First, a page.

Monday Editorial: Academy Got Changes to Oscars Wrong

Last week the Academy of Motion Picture Arts and Sciences made a number of announcements surrounding the future of the Oscars, in light of the fact that last year’s ceremony was the lowest rated telecast in history with only 26.5 million viewers tuning in. The changes include the announcement of a new Oscar for Outstanding Achievement in Popular Film and a commitment to keep the ceremony under three hours in length. As part of this commitment, a number of select categories will be presented during commercial breaks, with highlights being shown later on in the telecast. There is also a plan in place to have the 2020 Oscars take place on February 9, instead of the 23rd.

As someone who has been watching the Oscars for more or less two decades now, I am not sure what I think of these changes. While the plan to cut some award presentations from the telecast is in line with other award ceremonies, such as the Grammys or even the Canadian Screen Awards, I do think this change is not fair to the nominees in these categories, who deserve just as much, if not more, recognition as the major nominees.

It also messes up people like me, who find just as much enjoyment in predicting the winners. If not all the awards are going to be presented live on the telecast, it would make it much harder for me to keep track with how I am doing. I would also argue that previous attempts to change the way awards were presented were not successful, so I wouldn’t be surprised if this change doesn’t last.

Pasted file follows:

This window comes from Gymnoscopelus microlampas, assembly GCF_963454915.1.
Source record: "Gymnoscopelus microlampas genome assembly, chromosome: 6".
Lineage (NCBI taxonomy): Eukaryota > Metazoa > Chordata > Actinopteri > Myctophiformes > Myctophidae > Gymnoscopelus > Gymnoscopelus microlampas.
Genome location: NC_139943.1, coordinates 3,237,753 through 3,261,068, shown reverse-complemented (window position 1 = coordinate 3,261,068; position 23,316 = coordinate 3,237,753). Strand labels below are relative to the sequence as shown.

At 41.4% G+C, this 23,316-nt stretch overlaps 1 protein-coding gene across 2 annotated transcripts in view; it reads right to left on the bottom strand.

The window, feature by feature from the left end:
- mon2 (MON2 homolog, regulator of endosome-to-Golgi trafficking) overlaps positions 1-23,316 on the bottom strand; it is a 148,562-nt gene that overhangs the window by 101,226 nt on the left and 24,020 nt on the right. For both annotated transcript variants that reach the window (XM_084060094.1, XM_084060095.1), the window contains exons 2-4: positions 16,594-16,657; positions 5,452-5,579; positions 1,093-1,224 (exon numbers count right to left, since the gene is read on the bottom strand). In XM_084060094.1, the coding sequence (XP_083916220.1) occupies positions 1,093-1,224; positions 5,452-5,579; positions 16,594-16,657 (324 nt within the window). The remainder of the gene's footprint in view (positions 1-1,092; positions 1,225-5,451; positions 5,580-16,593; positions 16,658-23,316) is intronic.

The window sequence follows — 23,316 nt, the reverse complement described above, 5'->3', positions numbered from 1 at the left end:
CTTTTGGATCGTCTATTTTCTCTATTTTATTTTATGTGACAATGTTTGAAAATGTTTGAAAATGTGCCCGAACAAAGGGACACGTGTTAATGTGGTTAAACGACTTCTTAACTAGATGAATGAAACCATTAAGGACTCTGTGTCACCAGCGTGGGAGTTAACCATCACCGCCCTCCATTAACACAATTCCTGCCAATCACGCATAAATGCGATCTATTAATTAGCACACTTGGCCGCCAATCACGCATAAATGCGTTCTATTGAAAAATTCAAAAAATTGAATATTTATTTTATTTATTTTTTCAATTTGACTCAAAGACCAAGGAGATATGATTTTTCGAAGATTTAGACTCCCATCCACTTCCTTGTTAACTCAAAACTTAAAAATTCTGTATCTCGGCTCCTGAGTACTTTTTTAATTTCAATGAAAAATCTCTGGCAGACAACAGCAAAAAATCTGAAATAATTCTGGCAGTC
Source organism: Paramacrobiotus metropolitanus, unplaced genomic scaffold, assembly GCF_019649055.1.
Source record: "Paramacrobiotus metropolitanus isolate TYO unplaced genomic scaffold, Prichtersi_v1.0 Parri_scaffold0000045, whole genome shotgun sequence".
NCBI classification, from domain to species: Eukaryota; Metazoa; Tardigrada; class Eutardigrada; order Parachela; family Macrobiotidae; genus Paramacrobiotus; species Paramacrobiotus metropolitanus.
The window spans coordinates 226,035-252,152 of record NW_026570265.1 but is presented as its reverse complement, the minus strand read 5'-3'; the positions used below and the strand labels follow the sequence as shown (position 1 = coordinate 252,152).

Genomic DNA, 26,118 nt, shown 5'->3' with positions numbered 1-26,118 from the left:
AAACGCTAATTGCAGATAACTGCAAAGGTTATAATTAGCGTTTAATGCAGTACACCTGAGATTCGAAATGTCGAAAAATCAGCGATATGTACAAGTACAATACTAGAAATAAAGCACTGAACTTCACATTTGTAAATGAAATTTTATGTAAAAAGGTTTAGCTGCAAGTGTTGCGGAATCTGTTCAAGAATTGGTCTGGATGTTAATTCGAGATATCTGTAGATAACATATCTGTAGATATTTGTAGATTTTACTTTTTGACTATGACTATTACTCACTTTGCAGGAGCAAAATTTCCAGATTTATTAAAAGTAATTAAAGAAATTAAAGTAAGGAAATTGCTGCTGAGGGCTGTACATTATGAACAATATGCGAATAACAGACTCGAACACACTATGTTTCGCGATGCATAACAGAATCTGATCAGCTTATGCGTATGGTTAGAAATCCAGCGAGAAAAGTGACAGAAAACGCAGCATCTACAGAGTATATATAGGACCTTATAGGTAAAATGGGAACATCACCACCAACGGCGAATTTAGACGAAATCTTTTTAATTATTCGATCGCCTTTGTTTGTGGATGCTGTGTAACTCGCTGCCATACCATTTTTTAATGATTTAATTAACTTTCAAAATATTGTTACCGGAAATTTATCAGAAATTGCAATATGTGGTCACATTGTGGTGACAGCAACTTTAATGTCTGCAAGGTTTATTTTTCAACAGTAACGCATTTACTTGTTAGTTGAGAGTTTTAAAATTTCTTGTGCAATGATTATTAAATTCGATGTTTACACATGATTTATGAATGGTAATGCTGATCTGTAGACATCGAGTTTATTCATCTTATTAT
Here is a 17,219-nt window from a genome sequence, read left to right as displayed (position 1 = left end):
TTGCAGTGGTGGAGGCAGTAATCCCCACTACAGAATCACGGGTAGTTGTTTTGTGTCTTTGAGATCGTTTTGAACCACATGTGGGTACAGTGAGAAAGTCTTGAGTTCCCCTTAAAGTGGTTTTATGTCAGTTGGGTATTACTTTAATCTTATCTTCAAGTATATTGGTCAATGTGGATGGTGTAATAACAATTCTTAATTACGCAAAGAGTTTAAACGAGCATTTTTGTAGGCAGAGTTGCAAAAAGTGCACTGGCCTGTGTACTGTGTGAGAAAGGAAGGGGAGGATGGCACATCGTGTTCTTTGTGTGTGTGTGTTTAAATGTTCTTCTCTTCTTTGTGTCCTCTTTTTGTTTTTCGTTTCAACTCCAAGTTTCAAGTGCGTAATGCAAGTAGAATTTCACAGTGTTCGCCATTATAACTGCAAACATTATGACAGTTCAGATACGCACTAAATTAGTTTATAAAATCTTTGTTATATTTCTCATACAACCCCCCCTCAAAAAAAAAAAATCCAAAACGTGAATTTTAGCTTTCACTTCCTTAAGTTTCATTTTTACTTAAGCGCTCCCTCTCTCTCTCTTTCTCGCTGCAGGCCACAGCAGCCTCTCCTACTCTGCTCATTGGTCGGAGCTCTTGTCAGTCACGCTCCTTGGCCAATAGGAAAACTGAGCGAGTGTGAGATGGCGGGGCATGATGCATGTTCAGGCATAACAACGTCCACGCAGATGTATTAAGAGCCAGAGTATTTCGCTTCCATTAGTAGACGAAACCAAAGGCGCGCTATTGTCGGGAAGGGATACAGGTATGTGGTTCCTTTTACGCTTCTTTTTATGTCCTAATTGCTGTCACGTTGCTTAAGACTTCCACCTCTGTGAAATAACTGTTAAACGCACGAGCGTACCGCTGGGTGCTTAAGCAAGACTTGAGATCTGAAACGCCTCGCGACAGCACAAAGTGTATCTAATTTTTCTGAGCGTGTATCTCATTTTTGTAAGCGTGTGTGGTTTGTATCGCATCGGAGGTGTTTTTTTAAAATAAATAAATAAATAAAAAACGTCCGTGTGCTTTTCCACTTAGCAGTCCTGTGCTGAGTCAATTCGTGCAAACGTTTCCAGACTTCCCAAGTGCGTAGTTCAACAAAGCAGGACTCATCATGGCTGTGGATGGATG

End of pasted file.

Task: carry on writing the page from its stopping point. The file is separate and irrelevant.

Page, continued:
Also, don’t get me started on the new award for Outstanding Achievement in Popular Film, since it really seems like the Academy grasping at straws to attract a new younger audience. While the criteria for this award has yet to be announced, I can’t imagine that it doesn’t have to do with how much the film made at the box office, which isn’t always a sign of quality. Just because a film is popular, doesn’t mean it is necessarily good.

At the very least, next year’s Oscars will be more interesting to watch, if only to see if the Academy can pull these new changes off.

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Sean Kelly Author

Sean Patrick Kelly is a self-described über-geek, who has been an avid film lover for all his life. He graduated from York University in 2010 with an honours B.A. in Cinema and Media Studies and he likes to believe he knows what he’s talking about when he writes about film (despite occasionally going on pointless rants).